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Death Changed Me



I think a lot about death. Can't help it. I've been on hundreds of chaplain calls over the years where a death has occurred. Almost every kind of death: cardiac arrest, aneurysms, cancer, suicide, accidents, drownings, SIDS, homicide and numerous unknown causes. Deaths that occur in homes, on roadways and freeways, hiking trails, hospitals, parks, and businesses. All of us deal with death now and then when a friend or a loved one passes away. For me, death has become a part of my life. Just yesterday, I was on scene of two separate deaths. I even had to inform a wife and son that the husband/father died on a hike. It is hard to explain, and I won't try here, how horrible it is to utter words to someone that will forever change their life and words that send them into a hysteria of disbelief and utter despair.


So much death has changed me. Many of you already know this about me as you've read some of my blogs or if you have read my book, Used to Go to Church. You might think that being around death so much, a paralyzing fear of death might develop in one's life, eh? I'd be lying if I said some fear doesn't pop it's head up in my mind now and then. At my age, let's admit it, I'm in the check out line and for once I don't mind if the line is long. But I don't want to live the rest of my life as if in a real check out line in a grocery store, just standing, waiting, thinking about nothing important.


I think about my 86 year old mother who, I swear, is 86 going on 16. Despite becoming somewhat frail in her later years, she's a gamer. She had a knee replacement a few months ago just so she can keep playing pickleball. Last week she flew up to Oregon to spend a week with her cousin and they gallivanted around sightseeing, eating and maybe dancing here and there. If there is a party or get together happening in the family, she wouldn't miss it for nothing. And she's a talker, story teller, inquirer extraordinaire. She is a Jesus follower and loves as He would love. I want to be like her at 86 or heck, even now more often. But death has changed me. It has changed my thinking. It has changed my faith.


The changes have been and still are hard. But deep down I feel the torquing of my heart, mind and soul has been like a refining fire burning away the things that don't matter as much in life and even in my faith. This process is raw and real but brings with it a deeper awareness of what is important in life. On one hand, exposure to death has exposed me. My bad habits, shortcomings, insecurities and narcissistic tendencies. But death also drives me to be real, take risks and to be honest with myself about myself. Death has also driven me to reassess and challenge my faith and subsequently move away from some of that which makes Christianity NOT good news to most of the world.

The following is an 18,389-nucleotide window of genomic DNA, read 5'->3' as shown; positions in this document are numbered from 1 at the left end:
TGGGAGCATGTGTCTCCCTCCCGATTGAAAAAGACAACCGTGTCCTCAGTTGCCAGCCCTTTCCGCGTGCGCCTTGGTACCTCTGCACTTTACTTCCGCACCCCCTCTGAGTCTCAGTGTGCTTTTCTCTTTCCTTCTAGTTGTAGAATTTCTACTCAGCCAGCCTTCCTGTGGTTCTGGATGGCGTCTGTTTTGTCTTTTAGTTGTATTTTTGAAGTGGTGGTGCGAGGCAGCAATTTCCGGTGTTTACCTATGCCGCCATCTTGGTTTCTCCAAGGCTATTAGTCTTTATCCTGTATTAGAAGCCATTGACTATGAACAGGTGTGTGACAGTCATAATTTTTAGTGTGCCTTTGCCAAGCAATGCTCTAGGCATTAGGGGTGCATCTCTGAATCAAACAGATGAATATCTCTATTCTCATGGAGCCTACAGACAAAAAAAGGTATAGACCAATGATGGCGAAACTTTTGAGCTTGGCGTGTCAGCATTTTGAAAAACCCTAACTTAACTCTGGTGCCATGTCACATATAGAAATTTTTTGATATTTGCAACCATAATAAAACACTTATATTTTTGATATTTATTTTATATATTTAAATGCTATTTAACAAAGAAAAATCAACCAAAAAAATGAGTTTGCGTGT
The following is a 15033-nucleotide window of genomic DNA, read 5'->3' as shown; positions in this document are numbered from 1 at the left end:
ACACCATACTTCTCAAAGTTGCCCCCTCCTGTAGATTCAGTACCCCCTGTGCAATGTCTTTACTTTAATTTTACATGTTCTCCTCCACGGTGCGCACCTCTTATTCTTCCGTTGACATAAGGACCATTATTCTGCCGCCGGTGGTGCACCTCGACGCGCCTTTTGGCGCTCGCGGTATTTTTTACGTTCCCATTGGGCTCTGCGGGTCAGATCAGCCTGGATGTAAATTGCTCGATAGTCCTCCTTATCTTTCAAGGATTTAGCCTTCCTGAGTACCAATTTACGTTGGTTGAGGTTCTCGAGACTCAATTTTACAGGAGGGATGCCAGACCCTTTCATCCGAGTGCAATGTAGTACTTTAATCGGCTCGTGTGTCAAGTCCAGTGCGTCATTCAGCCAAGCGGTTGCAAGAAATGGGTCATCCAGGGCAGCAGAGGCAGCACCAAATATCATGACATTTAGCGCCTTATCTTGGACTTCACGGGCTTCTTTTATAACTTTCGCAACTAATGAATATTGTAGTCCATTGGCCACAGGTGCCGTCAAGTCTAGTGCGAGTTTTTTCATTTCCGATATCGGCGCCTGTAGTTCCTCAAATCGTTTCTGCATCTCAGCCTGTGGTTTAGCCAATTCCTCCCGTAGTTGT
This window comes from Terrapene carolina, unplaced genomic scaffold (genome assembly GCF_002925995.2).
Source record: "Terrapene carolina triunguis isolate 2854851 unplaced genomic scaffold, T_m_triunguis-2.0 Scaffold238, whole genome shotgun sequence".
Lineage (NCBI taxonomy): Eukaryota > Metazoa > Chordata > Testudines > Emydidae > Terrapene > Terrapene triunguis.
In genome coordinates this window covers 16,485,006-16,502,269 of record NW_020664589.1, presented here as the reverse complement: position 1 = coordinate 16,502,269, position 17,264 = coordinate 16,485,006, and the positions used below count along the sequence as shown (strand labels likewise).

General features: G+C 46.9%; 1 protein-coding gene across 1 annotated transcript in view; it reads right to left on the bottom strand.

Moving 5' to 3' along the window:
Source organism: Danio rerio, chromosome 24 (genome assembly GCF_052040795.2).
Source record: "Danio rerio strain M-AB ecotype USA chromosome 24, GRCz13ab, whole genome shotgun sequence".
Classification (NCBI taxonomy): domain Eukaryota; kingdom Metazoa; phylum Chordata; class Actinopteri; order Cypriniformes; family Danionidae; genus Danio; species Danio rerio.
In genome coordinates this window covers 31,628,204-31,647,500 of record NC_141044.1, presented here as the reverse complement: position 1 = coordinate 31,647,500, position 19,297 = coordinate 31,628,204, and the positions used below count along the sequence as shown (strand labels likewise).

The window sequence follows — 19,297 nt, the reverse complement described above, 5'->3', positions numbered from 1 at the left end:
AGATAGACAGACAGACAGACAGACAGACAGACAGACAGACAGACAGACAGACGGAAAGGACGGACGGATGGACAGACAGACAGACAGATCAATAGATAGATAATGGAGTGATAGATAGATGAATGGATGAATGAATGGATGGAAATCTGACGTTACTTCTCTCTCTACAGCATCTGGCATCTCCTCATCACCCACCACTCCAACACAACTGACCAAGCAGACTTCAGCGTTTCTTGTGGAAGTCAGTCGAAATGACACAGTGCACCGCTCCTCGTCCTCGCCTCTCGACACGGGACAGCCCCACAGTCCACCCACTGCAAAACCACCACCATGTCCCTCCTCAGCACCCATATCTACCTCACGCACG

We Christians have become micro-Gods judging the world and those around us using the fear of death and the threat of an eternity in torment as leverage to present the good news, which unfortunately for most hearers is mostly salvation from hell, though most often subtly hidden in a message of behavior modification. Thank God for the communities of faith who exhibit the way of Jesus by simply getting down and dirty with those around them who are suffering, bestowing the gift of God's unconditional love.


Hundreds of times and from only a few feet away, I have looked deeply into the eyes of those who suffer the tremendous heartache and grief of losing someone they love very much. Those experiences have changed me. More than any other time, I receive a brief moment of what Jesus must of felt when he looked upon the suffering masses that came to him (or who he came to) for whom he had nothing but compassion and a deep love. Not the kind of compassion that felt sorry for them because they were all going to hell unless the raised their hand, accepted him, changed their behavior, tithed 10%, evangelized their neighbors, served on Sundays or went on a mission trip. No. He had great compassion because they were hungry, thirsty, sick, tired, grieving, spiritually depleted and were in great need of a tangible expression of God's love.


I say that death has changed me. But I so want to move more deeply into how love can change me. Me thinks love can bring about a deeper, more meaningful and beautiful change in one's life than even death. Yes? God is love.



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